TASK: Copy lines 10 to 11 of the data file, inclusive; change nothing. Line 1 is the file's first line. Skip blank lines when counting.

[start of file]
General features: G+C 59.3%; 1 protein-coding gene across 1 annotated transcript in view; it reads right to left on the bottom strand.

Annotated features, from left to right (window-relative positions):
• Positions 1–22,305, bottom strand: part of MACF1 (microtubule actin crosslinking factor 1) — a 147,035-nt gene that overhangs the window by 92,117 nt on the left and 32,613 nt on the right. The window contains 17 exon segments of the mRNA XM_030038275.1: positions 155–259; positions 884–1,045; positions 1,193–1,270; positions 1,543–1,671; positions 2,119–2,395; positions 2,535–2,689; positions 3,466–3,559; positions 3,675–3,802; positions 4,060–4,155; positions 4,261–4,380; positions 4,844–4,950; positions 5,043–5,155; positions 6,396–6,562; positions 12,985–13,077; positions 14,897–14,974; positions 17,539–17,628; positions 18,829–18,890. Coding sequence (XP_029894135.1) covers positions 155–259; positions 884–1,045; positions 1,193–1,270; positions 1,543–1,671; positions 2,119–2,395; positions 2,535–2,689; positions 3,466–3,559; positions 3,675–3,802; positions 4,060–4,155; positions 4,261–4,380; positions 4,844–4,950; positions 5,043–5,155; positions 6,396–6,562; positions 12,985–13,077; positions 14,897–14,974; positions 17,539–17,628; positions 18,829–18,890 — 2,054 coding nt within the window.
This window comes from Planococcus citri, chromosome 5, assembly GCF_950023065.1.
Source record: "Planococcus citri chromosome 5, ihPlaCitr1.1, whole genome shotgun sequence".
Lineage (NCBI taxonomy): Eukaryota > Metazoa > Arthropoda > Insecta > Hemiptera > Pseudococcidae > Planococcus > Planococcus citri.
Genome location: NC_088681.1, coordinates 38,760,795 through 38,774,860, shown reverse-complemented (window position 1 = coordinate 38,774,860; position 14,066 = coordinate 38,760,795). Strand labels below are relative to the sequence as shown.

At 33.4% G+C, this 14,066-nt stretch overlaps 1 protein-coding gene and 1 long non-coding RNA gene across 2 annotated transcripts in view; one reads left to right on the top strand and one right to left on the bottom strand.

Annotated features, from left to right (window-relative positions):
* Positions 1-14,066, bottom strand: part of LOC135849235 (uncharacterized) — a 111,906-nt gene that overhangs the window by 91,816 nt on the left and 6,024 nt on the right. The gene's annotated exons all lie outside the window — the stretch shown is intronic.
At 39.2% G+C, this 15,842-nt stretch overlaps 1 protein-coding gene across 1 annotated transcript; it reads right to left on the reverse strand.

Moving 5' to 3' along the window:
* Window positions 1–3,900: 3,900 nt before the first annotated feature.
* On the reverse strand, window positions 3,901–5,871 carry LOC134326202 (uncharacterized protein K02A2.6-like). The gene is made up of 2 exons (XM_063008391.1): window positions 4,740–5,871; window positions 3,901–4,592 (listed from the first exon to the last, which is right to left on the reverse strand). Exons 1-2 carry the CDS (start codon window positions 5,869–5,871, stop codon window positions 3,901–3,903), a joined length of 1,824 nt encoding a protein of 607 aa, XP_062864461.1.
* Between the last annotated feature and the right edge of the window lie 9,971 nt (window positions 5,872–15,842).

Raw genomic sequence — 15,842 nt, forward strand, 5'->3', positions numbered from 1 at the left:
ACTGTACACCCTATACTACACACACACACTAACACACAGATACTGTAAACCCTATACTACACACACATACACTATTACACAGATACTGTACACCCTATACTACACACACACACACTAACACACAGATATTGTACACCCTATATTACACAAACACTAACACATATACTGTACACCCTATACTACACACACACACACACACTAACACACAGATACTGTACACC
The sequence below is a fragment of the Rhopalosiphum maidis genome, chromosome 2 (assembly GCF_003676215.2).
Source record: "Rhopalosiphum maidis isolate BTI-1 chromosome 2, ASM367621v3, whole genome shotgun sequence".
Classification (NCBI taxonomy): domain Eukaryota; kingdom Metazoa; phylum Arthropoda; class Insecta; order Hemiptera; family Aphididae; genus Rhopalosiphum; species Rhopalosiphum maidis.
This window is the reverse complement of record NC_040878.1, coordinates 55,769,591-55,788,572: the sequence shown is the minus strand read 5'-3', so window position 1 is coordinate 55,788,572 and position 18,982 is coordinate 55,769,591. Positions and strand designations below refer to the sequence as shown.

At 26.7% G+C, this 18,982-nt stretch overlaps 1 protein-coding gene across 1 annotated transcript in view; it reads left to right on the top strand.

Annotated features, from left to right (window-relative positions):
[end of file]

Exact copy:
* Positions 1-14,066, bottom strand: part of LOC135849235 (uncharacterized) — a 111,906-nt gene that overhangs the window by 91,816 nt on the left and 6,024 nt on the right. The gene's annotated exons all lie outside the window — the stretch shown is intronic.
At 39.2% G+C, this 15,842-nt stretch overlaps 1 protein-coding gene across 1 annotated transcript; it reads right to left on the reverse strand.